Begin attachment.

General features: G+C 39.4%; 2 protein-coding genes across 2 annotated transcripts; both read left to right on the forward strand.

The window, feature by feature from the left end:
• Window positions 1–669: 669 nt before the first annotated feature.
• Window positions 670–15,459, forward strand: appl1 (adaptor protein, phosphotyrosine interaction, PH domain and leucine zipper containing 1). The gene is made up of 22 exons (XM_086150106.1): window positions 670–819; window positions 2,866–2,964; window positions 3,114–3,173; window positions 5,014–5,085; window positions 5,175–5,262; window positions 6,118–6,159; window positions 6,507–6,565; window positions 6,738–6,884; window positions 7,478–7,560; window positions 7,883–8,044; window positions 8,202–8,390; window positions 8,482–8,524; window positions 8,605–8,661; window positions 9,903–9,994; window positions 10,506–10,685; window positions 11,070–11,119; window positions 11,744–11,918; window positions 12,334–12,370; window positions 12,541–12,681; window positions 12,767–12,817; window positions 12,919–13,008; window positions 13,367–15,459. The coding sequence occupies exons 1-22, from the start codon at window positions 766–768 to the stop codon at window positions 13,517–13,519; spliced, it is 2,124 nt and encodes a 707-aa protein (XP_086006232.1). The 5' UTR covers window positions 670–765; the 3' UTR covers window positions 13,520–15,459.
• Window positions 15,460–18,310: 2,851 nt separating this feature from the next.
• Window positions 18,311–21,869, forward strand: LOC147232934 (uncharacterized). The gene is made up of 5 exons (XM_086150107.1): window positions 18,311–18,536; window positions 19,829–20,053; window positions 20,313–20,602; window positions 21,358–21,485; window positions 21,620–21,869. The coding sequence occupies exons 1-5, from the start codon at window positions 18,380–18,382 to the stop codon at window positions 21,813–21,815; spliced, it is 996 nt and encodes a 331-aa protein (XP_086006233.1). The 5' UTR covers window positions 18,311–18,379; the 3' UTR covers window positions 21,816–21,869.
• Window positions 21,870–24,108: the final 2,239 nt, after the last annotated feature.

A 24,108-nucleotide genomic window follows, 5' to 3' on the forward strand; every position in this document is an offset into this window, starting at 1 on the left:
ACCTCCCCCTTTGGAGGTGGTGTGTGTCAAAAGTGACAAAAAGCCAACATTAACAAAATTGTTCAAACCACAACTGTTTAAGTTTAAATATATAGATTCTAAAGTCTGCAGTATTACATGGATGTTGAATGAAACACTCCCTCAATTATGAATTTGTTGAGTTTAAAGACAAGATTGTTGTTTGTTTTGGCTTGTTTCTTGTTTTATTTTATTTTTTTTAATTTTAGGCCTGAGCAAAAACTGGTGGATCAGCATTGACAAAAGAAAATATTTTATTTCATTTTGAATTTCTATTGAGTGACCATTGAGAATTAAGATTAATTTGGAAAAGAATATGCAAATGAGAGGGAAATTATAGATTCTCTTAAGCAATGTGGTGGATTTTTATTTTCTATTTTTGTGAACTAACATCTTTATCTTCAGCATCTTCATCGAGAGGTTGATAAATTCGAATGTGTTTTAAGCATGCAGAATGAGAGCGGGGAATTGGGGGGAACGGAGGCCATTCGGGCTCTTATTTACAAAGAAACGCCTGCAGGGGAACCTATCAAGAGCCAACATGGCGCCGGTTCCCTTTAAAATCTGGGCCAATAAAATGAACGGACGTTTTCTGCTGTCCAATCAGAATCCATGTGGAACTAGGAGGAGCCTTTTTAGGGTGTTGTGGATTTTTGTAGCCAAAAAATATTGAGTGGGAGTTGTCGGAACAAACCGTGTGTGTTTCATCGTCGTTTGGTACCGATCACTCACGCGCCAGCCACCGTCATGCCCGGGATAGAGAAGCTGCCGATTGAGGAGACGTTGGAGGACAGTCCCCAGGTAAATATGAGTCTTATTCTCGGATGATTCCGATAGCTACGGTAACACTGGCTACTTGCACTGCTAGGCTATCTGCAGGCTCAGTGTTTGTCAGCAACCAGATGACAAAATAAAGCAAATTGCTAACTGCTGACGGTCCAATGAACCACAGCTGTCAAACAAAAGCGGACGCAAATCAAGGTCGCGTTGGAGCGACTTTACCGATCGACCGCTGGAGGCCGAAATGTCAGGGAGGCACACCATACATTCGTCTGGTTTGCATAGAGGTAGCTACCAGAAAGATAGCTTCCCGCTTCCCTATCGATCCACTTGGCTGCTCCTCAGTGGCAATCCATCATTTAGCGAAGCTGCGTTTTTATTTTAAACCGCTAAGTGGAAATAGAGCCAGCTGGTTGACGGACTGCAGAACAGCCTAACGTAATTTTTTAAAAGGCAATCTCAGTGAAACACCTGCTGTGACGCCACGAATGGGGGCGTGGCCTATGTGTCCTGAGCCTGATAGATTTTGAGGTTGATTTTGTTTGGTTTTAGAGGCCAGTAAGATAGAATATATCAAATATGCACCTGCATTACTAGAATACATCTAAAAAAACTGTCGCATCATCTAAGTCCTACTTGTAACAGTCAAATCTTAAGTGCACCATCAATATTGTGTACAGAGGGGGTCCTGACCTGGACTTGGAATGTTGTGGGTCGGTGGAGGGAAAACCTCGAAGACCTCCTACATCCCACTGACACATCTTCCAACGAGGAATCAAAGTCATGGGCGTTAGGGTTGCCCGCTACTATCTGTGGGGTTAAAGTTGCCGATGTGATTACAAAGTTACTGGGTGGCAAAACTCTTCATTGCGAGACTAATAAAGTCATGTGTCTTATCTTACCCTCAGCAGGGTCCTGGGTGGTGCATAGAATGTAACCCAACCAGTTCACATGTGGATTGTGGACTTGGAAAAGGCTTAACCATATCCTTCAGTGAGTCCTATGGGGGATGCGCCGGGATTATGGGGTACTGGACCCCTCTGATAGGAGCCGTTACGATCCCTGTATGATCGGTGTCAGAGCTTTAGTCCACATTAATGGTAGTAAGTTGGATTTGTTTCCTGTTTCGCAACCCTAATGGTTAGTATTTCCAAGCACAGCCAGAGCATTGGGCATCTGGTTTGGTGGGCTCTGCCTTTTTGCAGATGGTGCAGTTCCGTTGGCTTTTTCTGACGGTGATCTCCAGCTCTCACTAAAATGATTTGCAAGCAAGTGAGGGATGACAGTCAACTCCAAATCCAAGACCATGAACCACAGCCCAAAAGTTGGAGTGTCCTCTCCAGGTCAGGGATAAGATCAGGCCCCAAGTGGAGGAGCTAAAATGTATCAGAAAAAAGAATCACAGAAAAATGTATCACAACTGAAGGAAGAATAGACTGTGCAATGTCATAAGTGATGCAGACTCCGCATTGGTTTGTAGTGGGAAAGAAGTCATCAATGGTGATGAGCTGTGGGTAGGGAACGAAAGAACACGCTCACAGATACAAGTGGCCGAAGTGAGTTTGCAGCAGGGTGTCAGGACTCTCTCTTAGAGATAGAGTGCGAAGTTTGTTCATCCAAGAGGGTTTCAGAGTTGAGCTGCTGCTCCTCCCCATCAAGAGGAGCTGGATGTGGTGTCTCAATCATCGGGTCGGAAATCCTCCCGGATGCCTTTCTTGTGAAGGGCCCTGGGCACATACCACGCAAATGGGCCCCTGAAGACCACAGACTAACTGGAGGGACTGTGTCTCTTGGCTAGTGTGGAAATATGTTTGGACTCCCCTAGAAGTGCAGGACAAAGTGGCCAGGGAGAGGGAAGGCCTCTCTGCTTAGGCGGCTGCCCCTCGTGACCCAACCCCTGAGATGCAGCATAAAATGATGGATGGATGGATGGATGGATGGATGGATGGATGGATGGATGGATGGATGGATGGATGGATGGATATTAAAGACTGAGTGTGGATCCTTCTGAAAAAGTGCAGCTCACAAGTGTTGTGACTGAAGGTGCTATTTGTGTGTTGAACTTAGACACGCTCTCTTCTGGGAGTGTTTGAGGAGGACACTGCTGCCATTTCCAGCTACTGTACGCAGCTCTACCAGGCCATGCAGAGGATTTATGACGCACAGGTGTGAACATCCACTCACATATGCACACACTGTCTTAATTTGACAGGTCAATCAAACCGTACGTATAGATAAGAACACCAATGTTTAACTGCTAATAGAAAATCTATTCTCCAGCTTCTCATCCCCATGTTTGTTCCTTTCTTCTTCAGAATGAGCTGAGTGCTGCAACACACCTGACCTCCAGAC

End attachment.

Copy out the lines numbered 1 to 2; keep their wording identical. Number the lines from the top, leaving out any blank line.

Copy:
General features: G+C 39.4%; 2 protein-coding genes across 2 annotated transcripts; both read left to right on the forward strand.

The window, feature by feature from the left end: